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Citation Information : Immunohematology. Volume 32, Issue 4, Pages 170-173, DOI: https://doi.org/10.21307/immunohematology-2019-062
License : (Transfer of Copyright)
Published Online: 09-October-2019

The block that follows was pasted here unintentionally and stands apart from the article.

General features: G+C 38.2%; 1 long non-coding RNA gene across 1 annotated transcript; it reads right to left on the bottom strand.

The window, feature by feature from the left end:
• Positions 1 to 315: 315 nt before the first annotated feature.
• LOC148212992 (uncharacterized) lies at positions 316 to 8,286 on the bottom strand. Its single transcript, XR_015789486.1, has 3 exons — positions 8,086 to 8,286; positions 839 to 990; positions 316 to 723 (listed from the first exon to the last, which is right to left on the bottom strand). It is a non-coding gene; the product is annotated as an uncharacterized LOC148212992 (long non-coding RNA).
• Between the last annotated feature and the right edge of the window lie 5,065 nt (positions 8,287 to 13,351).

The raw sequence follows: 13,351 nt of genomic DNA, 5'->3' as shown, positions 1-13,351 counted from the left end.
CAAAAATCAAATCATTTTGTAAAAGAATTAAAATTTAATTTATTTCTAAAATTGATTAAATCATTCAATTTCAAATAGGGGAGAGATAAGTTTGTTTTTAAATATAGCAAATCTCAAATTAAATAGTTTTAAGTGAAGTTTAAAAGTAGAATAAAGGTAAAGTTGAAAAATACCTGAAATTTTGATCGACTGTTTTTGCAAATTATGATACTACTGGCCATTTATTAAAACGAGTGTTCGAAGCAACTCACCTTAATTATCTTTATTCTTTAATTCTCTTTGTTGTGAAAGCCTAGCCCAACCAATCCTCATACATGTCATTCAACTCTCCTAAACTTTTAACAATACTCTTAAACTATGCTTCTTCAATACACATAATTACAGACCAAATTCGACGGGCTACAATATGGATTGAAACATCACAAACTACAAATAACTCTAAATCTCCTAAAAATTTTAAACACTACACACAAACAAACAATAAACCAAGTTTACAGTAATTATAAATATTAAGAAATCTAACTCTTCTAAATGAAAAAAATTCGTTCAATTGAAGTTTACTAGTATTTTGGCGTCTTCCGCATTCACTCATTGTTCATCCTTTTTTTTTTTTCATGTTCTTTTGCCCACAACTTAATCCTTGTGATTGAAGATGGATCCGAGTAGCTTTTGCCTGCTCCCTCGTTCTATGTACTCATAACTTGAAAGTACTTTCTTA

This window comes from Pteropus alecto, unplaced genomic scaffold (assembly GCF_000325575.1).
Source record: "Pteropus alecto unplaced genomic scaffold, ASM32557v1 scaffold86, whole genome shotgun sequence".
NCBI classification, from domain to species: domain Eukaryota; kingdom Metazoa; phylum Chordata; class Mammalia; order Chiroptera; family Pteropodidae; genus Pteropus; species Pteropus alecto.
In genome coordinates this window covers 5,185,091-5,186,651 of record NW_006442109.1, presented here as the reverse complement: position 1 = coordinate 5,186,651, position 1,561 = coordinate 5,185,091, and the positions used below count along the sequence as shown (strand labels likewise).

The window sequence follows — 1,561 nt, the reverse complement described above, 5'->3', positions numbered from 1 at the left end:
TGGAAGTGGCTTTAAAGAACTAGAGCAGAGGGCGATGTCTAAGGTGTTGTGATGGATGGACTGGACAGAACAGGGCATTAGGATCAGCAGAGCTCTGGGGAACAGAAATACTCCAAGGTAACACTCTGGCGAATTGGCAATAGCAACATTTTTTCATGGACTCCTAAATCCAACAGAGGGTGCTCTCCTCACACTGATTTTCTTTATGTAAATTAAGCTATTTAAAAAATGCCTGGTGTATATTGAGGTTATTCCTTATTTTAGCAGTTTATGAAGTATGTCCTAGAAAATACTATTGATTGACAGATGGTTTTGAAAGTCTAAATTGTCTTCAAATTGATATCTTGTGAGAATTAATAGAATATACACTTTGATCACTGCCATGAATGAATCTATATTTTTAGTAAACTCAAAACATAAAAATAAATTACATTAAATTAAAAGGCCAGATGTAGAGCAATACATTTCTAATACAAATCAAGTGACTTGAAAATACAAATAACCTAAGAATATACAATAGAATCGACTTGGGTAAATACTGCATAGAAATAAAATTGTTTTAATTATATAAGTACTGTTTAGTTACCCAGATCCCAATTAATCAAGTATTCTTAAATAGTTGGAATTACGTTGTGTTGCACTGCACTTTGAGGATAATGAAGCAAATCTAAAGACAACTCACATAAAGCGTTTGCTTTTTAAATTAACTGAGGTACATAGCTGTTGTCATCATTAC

The objective of this study was to determine the prevalence of ABO and Rh phenotypes in the general Pakistan population. This information could be used to help reduce the rate of alloimmunization in patients with blood disorders, such as thalassemia major, who require frequent blood transfusions. A total of 242 patients with blood disorders requiring frequent blood transfusions were enrolled in the study. ABO and Rh typing was performed on samples from these patients using tube and gel methods. Of these 242 patients, 146 (60.4%) were male and 96 (39.6%) were female. The prevalence of ABO and D phenotypes was as follows: group O, D+ (38.8%), group O, D– (2.5%), group B, D+ (32.2%), group A, D+ (17.4%), group A, D– (1.7%), and group AB, D+ (7.4%). Of the 242 patients, 232 (95.8%) were D+ and 10 (4.2%) were D–. The most prevalent Rh antigen was found to be e (97%), followed by D (95%), C (89.6%), c (62.8%), and lastly, E (22.6%). The prevalence of Rh phenotypes was: R1R1 (37.7%), R1r (33.4%), R1R2 (19.4%), R2r (5.2%), and rr (4.3 %). All of the D– patients were rr. In our study, the highest prevalence of ABO phenotypes was group O and the most prevalent Rh antigen was e. Rh phenotyping, along with antibody screening and identification should be performed prior to transfusion of patients requiring multiple transfusions to reduce and possibly prevent the rate of alloimmunization.